1. Jackie says:

      Kinna, I’ll be ensuring that I keep an eye out for all his other books now. I’m sad to learn that Palace Walk is the strongest of the trilogy, but hopefully that is by a narrow margin ;-) I look forward to reading them all in the near future.

  20. Mome Rath says:

    So I almost missed your post on Palace Walk this weekend. I’m glad you liked it — I wasn’t certain if the length of time you took reading it meant that you weren’t enjoying it. The series is very rich with details, so it makes sense that it took you a while to get into it.
    I think I mentioned earlier that I wasn’t certain whether I’d continue with the series after the first book, since the only character I liked didn’t make it to the end of the book. However, I’m glad that I did read the rest of the series, since gave me some great insight into life in early 20th century Egypt. Although I found al-Sayyid Ahmad to be a boor in the first book, he grew on me over the series. I also really enjoyed Mahfouz’s descriptions of family life (including their great coffee hours), the environs of Cairo, and the British presence in Egypt.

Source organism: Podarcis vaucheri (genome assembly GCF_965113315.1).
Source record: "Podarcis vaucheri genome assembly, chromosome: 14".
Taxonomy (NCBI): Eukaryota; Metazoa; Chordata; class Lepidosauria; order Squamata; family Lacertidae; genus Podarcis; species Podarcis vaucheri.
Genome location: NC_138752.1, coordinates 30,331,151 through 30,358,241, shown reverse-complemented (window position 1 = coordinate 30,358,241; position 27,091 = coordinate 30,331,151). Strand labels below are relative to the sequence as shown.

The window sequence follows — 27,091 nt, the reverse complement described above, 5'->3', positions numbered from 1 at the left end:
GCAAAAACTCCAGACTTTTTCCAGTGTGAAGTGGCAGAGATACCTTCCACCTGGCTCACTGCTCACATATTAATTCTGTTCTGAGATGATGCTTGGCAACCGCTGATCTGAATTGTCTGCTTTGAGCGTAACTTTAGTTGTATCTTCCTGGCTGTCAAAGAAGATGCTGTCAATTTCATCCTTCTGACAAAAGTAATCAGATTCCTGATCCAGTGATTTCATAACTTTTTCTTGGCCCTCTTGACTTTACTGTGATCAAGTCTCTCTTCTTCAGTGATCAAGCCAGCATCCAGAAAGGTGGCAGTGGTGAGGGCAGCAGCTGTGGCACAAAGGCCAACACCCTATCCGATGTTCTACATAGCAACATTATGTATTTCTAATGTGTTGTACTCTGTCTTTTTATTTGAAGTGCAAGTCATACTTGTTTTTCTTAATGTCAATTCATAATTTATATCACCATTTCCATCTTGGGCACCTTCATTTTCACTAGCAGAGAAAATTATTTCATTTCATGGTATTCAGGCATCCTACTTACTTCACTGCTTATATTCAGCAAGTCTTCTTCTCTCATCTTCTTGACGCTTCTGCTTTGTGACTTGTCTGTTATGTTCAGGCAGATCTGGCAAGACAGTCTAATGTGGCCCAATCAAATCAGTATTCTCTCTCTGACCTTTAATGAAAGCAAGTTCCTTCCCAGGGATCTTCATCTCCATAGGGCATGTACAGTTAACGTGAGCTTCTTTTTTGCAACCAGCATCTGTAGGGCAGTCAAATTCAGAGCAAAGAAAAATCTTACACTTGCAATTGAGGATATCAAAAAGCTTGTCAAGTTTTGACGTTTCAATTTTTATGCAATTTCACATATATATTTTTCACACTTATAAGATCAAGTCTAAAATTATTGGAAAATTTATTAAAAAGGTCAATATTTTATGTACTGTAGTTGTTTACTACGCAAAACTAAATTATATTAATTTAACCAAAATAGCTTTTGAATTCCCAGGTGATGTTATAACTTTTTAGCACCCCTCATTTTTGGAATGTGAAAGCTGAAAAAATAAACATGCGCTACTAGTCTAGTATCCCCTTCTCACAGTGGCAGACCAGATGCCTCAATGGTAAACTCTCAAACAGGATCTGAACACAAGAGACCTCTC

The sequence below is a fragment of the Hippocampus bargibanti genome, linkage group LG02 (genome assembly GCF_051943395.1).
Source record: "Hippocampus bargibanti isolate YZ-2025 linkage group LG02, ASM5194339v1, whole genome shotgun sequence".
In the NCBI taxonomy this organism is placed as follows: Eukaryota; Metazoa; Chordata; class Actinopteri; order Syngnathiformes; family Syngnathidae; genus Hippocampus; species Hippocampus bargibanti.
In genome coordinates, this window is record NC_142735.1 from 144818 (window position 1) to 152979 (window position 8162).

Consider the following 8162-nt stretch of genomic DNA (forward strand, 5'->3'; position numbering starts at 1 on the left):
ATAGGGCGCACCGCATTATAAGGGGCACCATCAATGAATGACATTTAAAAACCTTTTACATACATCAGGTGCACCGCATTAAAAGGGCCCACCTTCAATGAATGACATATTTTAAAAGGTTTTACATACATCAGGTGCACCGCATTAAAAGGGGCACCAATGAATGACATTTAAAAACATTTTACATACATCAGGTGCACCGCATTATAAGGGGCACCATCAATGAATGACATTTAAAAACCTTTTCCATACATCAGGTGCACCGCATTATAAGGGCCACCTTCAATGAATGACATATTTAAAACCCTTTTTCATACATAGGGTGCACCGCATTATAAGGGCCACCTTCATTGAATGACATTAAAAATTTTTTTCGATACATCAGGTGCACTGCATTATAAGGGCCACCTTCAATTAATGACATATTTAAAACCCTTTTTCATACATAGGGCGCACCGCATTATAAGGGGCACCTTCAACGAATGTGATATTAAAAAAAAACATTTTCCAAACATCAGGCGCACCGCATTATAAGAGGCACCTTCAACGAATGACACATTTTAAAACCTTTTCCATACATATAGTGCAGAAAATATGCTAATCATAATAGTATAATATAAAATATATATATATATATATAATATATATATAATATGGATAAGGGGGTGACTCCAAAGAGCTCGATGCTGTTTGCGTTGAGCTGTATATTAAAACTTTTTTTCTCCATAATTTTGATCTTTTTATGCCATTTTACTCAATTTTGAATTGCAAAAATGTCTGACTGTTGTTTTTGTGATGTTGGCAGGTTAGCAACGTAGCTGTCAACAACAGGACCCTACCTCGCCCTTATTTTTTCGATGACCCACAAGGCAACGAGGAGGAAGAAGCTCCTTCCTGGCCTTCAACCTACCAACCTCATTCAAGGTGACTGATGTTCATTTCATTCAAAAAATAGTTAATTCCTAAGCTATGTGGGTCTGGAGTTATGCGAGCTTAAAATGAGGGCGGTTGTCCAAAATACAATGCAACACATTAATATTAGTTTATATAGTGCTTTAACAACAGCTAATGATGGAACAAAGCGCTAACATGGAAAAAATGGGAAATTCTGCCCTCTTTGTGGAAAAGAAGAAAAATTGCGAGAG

1. Jackie says:

      Mome Rath, If a book is in my sidebar for a long time it normally means I’m enjoying it. I’ll give up on a book quite quickly if I’m not :-)

      I quite like Ahmad already. He has his moments, but I can already see his softer side. It is good to know he gets even more likable as the series continues. I’m looking forward to finding out what happens to the family next.